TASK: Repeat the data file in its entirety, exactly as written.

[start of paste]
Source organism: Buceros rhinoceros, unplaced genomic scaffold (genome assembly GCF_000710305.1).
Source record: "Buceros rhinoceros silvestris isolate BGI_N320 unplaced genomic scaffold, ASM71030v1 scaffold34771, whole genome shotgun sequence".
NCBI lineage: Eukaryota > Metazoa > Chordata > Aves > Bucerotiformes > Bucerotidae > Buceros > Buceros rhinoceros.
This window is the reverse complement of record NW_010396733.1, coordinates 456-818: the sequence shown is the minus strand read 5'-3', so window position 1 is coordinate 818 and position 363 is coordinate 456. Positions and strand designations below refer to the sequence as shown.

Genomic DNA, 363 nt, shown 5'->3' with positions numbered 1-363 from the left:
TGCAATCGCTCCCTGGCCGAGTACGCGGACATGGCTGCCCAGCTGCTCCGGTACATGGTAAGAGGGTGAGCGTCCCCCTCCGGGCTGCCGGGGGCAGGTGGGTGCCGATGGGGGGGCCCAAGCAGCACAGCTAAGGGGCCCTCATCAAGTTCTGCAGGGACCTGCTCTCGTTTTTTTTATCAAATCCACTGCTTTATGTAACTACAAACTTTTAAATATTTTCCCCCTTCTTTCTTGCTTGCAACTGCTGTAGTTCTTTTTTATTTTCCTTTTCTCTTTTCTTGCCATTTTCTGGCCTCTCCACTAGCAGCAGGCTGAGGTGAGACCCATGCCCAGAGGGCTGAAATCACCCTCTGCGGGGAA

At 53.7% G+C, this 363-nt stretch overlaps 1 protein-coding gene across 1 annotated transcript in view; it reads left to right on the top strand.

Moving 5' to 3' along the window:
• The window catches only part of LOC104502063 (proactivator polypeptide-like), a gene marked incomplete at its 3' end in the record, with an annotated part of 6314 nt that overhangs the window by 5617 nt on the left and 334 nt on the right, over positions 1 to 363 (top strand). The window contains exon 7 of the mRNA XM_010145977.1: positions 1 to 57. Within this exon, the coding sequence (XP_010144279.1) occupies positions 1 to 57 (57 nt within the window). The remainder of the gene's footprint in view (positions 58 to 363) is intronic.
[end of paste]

Source organism: Buceros rhinoceros, unplaced genomic scaffold (genome assembly GCF_000710305.1).
Source record: "Buceros rhinoceros silvestris isolate BGI_N320 unplaced genomic scaffold, ASM71030v1 scaffold34771, whole genome shotgun sequence".
NCBI lineage: Eukaryota > Metazoa > Chordata > Aves > Bucerotiformes > Bucerotidae > Buceros > Buceros rhinoceros.
This window is the reverse complement of record NW_010396733.1, coordinates 456-818: the sequence shown is the minus strand read 5'-3', so window position 1 is coordinate 818 and position 363 is coordinate 456. Positions and strand designations below refer to the sequence as shown.

Genomic DNA, 363 nt, shown 5'->3' with positions numbered 1-363 from the left:
TGCAATCGCTCCCTGGCCGAGTACGCGGACATGGCTGCCCAGCTGCTCCGGTACATGGTAAGAGGGTGAGCGTCCCCCTCCGGGCTGCCGGGGGCAGGTGGGTGCCGATGGGGGGGCCCAAGCAGCACAGCTAAGGGGCCCTCATCAAGTTCTGCAGGGACCTGCTCTCGTTTTTTTTATCAAATCCACTGCTTTATGTAACTACAAACTTTTAAATATTTTCCCCCTTCTTTCTTGCTTGCAACTGCTGTAGTTCTTTTTTATTTTCCTTTTCTCTTTTCTTGCCATTTTCTGGCCTCTCCACTAGCAGCAGGCTGAGGTGAGACCCATGCCCAGAGGGCTGAAATCACCCTCTGCGGGGAA

At 53.7% G+C, this 363-nt stretch overlaps 1 protein-coding gene across 1 annotated transcript in view; it reads left to right on the top strand.

Moving 5' to 3' along the window:
• The window catches only part of LOC104502063 (proactivator polypeptide-like), a gene marked incomplete at its 3' end in the record, with an annotated part of 6314 nt that overhangs the window by 5617 nt on the left and 334 nt on the right, over positions 1 to 363 (top strand). The window contains exon 7 of the mRNA XM_010145977.1: positions 1 to 57. Within this exon, the coding sequence (XP_010144279.1) occupies positions 1 to 57 (57 nt within the window). The remainder of the gene's footprint in view (positions 58 to 363) is intronic.